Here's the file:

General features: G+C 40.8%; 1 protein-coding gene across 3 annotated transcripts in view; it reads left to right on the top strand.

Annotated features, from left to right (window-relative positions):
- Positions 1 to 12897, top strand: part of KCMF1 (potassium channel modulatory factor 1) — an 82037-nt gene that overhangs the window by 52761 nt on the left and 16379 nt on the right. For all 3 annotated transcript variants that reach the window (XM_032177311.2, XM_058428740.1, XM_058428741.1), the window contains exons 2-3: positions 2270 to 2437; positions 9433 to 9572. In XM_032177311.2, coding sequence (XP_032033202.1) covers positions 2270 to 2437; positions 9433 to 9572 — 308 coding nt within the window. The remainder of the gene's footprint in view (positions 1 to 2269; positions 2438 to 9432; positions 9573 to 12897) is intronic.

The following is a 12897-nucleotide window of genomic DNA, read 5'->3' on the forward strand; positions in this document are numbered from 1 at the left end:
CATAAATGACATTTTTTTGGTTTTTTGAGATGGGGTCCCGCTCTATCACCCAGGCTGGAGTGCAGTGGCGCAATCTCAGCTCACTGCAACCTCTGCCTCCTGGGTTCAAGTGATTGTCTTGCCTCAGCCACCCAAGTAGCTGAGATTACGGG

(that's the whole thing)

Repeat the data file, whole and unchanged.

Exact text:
General features: G+C 40.8%; 1 protein-coding gene across 3 annotated transcripts in view; it reads left to right on the top strand.

Annotated features, from left to right (window-relative positions):
- Positions 1 to 12897, top strand: part of KCMF1 (potassium channel modulatory factor 1) — an 82037-nt gene that overhangs the window by 52761 nt on the left and 16379 nt on the right. For all 3 annotated transcript variants that reach the window (XM_032177311.2, XM_058428740.1, XM_058428741.1), the window contains exons 2-3: positions 2270 to 2437; positions 9433 to 9572. In XM_032177311.2, coding sequence (XP_032033202.1) covers positions 2270 to 2437; positions 9433 to 9572 — 308 coding nt within the window. The remainder of the gene's footprint in view (positions 1 to 2269; positions 2438 to 9432; positions 9573 to 12897) is intronic.

The following is a 12897-nucleotide window of genomic DNA, read 5'->3' on the forward strand; positions in this document are numbered from 1 at the left end:
CATAAATGACATTTTTTTGGTTTTTTGAGATGGGGTCCCGCTCTATCACCCAGGCTGGAGTGCAGTGGCGCAATCTCAGCTCACTGCAACCTCTGCCTCCTGGGTTCAAGTGATTGTCTTGCCTCAGCCACCCAAGTAGCTGAGATTACGGG